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Cognitive behavioural therapy

Cognitive-behavioural therapy (CBT) is a brief psychological treatment that takes a practical, problem-solving approach to modifying thinking and behaviour patterns to improve everyday functioning. CBT-based interventions are compatible with the primary care setting, where practitioners tend to define problems in behavioural and functional terms (Prins et al., 2009; Robinson & Reiter, 2007). CBT is easily adaptable to the primary care setting because much of the therapeutic work is done by clients in between sessions; the interventions can be broken down into parts and administered over short periods of time; and the interventions can be useful without a complete CBT treatment package (France & Robson, 1997).


The Basis of CBT Interventions

CBT interventions target problematic thoughts and behaviours by challenging them and providing functional alternatives. CBT interventions build on Beck's (2005) cognitive model, which identifies early learning experiences as the origin of maladaptive thoughts and beliefs and points to these dysfunctional thought patterns as the cause of negative moods and behaviours.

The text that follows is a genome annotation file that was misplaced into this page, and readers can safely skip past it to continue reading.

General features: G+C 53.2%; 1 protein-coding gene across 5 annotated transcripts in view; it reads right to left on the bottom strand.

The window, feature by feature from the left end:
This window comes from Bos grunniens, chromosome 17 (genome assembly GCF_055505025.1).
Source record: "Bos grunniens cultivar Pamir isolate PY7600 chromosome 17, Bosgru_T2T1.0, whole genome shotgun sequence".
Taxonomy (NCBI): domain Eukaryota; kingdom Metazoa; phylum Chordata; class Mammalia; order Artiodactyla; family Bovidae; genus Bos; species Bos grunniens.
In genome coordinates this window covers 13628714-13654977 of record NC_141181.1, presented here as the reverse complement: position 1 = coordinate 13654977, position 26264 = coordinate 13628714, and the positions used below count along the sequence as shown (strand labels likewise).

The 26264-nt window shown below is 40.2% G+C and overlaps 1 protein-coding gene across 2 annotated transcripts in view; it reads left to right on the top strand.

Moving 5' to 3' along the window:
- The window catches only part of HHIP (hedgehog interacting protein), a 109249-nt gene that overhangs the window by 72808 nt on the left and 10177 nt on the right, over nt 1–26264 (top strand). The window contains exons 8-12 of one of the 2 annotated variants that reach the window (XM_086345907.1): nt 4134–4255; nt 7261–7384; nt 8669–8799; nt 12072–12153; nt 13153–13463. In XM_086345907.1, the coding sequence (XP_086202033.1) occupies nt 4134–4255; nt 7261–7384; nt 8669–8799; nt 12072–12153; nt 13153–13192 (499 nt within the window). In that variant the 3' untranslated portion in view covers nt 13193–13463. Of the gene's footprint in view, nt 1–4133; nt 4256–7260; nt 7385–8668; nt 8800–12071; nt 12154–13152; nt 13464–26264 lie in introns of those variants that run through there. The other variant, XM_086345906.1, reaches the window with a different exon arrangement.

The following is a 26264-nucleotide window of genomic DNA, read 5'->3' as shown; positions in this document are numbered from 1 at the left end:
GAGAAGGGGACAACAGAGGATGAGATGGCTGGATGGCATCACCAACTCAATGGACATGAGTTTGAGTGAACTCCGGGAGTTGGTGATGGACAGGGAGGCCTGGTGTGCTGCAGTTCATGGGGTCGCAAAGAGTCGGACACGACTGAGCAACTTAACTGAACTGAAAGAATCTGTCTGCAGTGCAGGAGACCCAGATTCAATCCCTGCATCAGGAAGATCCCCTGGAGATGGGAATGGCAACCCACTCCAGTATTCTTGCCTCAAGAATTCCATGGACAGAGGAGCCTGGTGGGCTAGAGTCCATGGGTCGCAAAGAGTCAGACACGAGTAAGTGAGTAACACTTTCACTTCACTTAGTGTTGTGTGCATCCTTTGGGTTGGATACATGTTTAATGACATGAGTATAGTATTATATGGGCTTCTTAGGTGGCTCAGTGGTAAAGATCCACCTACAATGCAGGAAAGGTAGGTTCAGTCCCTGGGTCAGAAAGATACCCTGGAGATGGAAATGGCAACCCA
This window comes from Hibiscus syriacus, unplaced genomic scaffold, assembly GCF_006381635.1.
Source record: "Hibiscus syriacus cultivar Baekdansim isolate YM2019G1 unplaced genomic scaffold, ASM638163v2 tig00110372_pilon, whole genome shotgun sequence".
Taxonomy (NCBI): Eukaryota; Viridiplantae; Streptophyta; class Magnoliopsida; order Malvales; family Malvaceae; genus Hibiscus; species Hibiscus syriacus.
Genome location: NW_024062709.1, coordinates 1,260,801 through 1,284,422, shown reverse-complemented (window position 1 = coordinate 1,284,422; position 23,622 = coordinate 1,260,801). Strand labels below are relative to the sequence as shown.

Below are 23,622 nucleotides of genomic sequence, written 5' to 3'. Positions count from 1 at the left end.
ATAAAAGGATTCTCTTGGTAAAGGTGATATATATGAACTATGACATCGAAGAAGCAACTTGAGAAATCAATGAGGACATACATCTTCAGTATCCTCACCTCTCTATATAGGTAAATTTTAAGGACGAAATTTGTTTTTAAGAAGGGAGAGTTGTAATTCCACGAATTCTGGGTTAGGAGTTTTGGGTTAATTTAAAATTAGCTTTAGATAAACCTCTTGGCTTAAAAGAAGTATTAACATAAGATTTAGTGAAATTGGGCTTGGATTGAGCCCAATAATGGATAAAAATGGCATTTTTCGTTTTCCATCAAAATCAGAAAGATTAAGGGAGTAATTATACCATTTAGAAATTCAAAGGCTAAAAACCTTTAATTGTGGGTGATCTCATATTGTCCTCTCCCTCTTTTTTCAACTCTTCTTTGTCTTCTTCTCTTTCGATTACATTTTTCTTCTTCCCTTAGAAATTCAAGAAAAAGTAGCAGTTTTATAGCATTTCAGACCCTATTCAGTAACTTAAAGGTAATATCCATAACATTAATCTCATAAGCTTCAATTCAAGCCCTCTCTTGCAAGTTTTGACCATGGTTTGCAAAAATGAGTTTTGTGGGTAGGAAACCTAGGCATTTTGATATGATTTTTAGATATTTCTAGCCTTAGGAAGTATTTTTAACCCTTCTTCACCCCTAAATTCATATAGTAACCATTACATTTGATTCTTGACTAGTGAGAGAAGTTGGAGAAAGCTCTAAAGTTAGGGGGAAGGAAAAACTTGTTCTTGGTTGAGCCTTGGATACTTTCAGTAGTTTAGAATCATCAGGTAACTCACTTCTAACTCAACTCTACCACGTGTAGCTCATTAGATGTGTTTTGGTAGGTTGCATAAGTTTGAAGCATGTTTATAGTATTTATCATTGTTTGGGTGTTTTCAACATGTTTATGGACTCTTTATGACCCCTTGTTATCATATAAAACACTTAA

According to the cognitive model, core and intermediate beliefs are at the root of dysfunctional thinking. Core beliefs are the deepest level of cognition and are often shaped by childhood learning experiences. Beginning in childhood, people try to make sense of their environment. Their understanding, whether accurate or not, influences how they think about themselves, other people and the world. Intermediate beliefs are the attitudes, rules and assumptions that directly influence people's thoughts about a situation. When verbalized, intermediate beliefs often take the form of "should" or "must" statements or conditional (i.e., "if … then") statements. 




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